Written by Anand Vasu
Yuvraj Singh, Indian cricketer
For two years, Indian cricket star Yuvraj Singh has lived close to his buddies in the Mumbai suburb of Bandra.
Until very recently, the bright lights of Marine Drive and Colaba in South Mumbai were the places to be seen in India’s most intense city. Mumbai, the financial capital, the home of Bollywood’s thriving film fiefdom, and cradle of cricket – the sport that is now practically worshipped as a religion – was epitomised by its southern tip. But that is changing fast.
As a city forever in flux, changing rapidly with the times and occasionally setting the pace for others to follow, Mumbai’s rapid growth has coincided with a shift in outlook, with the action shifting to the central suburb of Bandra.
“I chose Bandra simply because a lot of my good friends, Sachin Tendulkar, Rohit Sharma, Zaheer Khan, Ajit Agarkar, either live there or close by,” explained Yuvraj Singh. “It’s a place I now call home, simply because of how good it feels to be based here.”
In Bandra, which is a mix of residential and commercial space, and hosts some of the hippest bars and restaurants in the city, Yuvraj picks the idiosyncratic Pali Naka as his favourite street. “It’s got so much character,” explains Yuvraj. “And the people have a relaxed, almost chilled-out outlook to life. They’re used to seeing celebrities, whether it’s film stars or cricketers, so someone like me can go and have a quiet meal with some friends or watch a movie at a theatre without being disturbed.”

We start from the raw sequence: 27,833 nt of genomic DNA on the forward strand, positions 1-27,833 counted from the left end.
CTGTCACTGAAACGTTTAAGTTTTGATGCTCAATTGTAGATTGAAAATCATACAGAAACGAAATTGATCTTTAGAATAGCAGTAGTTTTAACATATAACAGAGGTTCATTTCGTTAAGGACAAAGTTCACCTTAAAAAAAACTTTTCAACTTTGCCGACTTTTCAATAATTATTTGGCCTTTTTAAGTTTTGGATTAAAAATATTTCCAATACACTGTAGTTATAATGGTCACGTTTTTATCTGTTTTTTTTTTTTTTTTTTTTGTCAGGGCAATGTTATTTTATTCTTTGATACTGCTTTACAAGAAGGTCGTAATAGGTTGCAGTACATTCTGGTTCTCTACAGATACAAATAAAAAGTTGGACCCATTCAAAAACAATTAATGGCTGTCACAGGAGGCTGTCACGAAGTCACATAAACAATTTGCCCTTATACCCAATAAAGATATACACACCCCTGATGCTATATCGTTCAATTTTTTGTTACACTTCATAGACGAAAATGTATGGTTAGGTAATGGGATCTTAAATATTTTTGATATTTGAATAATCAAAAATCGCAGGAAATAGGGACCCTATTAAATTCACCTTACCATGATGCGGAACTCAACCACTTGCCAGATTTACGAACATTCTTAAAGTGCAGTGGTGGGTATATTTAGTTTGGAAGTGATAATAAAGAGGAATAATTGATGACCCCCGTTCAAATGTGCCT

Yuvraj has a reputation for being a wild thing, a bit of a party animal, but those who know the man personally will tell you that a lot of this is just a vivid figment of the tabloid media’s imagination. Certainly, in the last year, Yuvraj has rarely been spotted at clubs, with his focus being very much cricket.
“The place I spend most time at in Pali Naka is Gold’s Gym”, says Yuvraj. As someone who has access to cutting-edge training routines and physical preparation when with the Indian team, Yuvraj likes to stay ahead when at home. “With the bad luck I’ve had with injuries (wrist, fingers, knee) it’s crucial that I have a place that I can work out at on a regular basis, knowing that I’m in good hands.”
But all those hours in the gym builds quite an appetite, and Café Basilico, a bistro and deli in the heart of Bandra, is where Yuvraj can be spotted when he’s out for dinner. “I love the pastas and the sandwiches, especially the paninis, at Basilico,” said Yuvraj. If it’s a quiet meal with a small group of friends that’s the order of the day, this Mediterranean restaurant is Yuvraj’s favourite.
During the day, however, for a quick snack Yuvraj heads for Gloria Jean’s Coffee. “There are days when it’s raining hard and nothing hits the spot like a good cup of coffee,” said Yuvraj. “And sometimes, it’s not just one coffee, but several, as you get lost in conversation with friends.”
For those who don’t believe that Yuvraj is an early riser, the relish with which he speaks of the breakfasts at Just Around the Corner – a restaurant that specialises in buffet spreads and a generous salad bar – will come as a surprise. “Occasionally, on a weekend, you want to have a long, lazy breakfast out, and Just Around the Corner is the place to go,” said Yuvraj.
Yuvraj, clearly, is very much at home in Bandra.
Ever since he burst on the scene in 2000, announcing himself to the world with a spectacular innings against Australia in Nairobi, Yuvraj Singh has captured the imagination of the Indian public. A clean striker of the ball, canny slow bowler, and athletic fielder, Yuvraj’s impact was instant. Successive injuries and age have, however, taken their toll; but as recently as 2007, he struck six sixes off a Stuart Broad over, and remains the fulcrum of the team in limited overs cricket.
India plays the final Test of its three-Test series against South Africa in Cape Town from January 2–6, then a Twenty20 match (Durban, January 9), followed by five One-Day Internationals.